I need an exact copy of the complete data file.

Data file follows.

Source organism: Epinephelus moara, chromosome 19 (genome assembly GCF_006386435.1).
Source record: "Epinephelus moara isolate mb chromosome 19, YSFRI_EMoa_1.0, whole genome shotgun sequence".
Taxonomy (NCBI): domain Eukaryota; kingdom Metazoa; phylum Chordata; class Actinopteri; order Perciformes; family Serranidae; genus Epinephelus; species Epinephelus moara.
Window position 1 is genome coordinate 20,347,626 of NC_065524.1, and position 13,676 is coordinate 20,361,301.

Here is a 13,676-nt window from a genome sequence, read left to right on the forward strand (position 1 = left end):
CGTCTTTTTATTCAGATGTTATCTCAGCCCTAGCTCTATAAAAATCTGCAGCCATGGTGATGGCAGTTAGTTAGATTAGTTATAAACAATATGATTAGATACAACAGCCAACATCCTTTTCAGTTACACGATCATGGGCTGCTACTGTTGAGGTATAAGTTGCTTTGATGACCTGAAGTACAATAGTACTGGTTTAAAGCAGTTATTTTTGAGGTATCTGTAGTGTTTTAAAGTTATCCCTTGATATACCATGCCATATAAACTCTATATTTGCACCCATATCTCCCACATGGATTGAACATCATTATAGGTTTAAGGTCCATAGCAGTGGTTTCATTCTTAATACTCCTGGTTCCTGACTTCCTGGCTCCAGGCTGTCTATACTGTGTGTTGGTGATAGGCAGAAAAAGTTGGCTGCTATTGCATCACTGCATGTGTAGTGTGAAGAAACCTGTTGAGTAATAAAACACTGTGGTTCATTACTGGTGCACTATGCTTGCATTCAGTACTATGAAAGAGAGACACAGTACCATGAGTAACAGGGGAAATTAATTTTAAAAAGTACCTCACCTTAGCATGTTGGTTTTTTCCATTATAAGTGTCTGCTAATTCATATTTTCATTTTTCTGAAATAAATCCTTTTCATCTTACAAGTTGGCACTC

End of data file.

Source organism: Epinephelus moara, chromosome 19 (genome assembly GCF_006386435.1).
Source record: "Epinephelus moara isolate mb chromosome 19, YSFRI_EMoa_1.0, whole genome shotgun sequence".
Taxonomy (NCBI): domain Eukaryota; kingdom Metazoa; phylum Chordata; class Actinopteri; order Perciformes; family Serranidae; genus Epinephelus; species Epinephelus moara.
Window position 1 is genome coordinate 20,347,626 of NC_065524.1, and position 13,676 is coordinate 20,361,301.

Here is a 13,676-nt window from a genome sequence, read left to right on the forward strand (position 1 = left end):
CGTCTTTTTATTCAGATGTTATCTCAGCCCTAGCTCTATAAAAATCTGCAGCCATGGTGATGGCAGTTAGTTAGATTAGTTATAAACAATATGATTAGATACAACAGCCAACATCCTTTTCAGTTACACGATCATGGGCTGCTACTGTTGAGGTATAAGTTGCTTTGATGACCTGAAGTACAATAGTACTGGTTTAAAGCAGTTATTTTTGAGGTATCTGTAGTGTTTTAAAGTTATCCCTTGATATACCATGCCATATAAACTCTATATTTGCACCCATATCTCCCACATGGATTGAACATCATTATAGGTTTAAGGTCCATAGCAGTGGTTTCATTCTTAATACTCCTGGTTCCTGACTTCCTGGCTCCAGGCTGTCTATACTGTGTGTTGGTGATAGGCAGAAAAAGTTGGCTGCTATTGCATCACTGCATGTGTAGTGTGAAGAAACCTGTTGAGTAATAAAACACTGTGGTTCATTACTGGTGCACTATGCTTGCATTCAGTACTATGAAAGAGAGACACAGTACCATGAGTAACAGGGGAAATTAATTTTAAAAAGTACCTCACCTTAGCATGTTGGTTTTTTCCATTATAAGTGTCTGCTAATTCATATTTTCATTTTTCTGAAATAAATCCTTTTCATCTTACAAGTTGGCACTC